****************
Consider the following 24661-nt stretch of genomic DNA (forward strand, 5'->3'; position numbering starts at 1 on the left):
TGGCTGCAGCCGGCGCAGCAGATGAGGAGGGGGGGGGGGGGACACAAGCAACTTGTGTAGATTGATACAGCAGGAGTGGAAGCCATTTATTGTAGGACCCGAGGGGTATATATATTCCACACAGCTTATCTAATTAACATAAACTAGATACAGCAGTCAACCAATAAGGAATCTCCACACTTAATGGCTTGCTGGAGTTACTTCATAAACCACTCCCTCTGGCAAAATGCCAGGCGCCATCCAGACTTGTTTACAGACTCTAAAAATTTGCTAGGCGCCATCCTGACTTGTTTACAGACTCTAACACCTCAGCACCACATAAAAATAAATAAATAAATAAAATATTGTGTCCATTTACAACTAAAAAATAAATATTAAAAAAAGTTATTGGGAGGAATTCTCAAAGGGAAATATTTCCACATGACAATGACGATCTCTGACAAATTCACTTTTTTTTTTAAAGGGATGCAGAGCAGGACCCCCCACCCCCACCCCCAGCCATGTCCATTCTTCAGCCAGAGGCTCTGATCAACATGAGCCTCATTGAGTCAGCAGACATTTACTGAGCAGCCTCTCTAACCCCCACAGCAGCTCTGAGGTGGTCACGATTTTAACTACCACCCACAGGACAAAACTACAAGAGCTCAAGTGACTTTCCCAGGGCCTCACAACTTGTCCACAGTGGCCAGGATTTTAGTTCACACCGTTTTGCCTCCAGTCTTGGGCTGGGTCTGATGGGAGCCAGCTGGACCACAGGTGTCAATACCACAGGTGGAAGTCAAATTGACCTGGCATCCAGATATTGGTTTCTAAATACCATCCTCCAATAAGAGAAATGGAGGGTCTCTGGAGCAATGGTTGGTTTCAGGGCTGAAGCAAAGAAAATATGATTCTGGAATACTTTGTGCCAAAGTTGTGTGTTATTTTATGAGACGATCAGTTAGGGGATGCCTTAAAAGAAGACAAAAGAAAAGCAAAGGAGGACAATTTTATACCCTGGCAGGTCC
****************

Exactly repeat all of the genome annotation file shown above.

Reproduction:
Consider the following 24661-nt stretch of genomic DNA (forward strand, 5'->3'; position numbering starts at 1 on the left):
TGGCTGCAGCCGGCGCAGCAGATGAGGAGGGGGGGGGGGGGACACAAGCAACTTGTGTAGATTGATACAGCAGGAGTGGAAGCCATTTATTGTAGGACCCGAGGGGTATATATATTCCACACAGCTTATCTAATTAACATAAACTAGATACAGCAGTCAACCAATAAGGAATCTCCACACTTAATGGCTTGCTGGAGTTACTTCATAAACCACTCCCTCTGGCAAAATGCCAGGCGCCATCCAGACTTGTTTACAGACTCTAAAAATTTGCTAGGCGCCATCCTGACTTGTTTACAGACTCTAACACCTCAGCACCACATAAAAATAAATAAATAAATAAAATATTGTGTCCATTTACAACTAAAAAATAAATATTAAAAAAAGTTATTGGGAGGAATTCTCAAAGGGAAATATTTCCACATGACAATGACGATCTCTGACAAATTCACTTTTTTTTTTAAAGGGATGCAGAGCAGGACCCCCCACCCCCACCCCCAGCCATGTCCATTCTTCAGCCAGAGGCTCTGATCAACATGAGCCTCATTGAGTCAGCAGACATTTACTGAGCAGCCTCTCTAACCCCCACAGCAGCTCTGAGGTGGTCACGATTTTAACTACCACCCACAGGACAAAACTACAAGAGCTCAAGTGACTTTCCCAGGGCCTCACAACTTGTCCACAGTGGCCAGGATTTTAGTTCACACCGTTTTGCCTCCAGTCTTGGGCTGGGTCTGATGGGAGCCAGCTGGACCACAGGTGTCAATACCACAGGTGGAAGTCAAATTGACCTGGCATCCAGATATTGGTTTCTAAATACCATCCTCCAATAAGAGAAATGGAGGGTCTCTGGAGCAATGGTTGGTTTCAGGGCTGAAGCAAAGAAAATATGATTCTGGAATACTTTGTGCCAAAGTTGTGTGTTATTTTATGAGACGATCAGTTAGGGGATGCCTTAAAAGAAGACAAAAGAAAAGCAAAGGAGGACAATTTTATACCCTGGCAGGTCC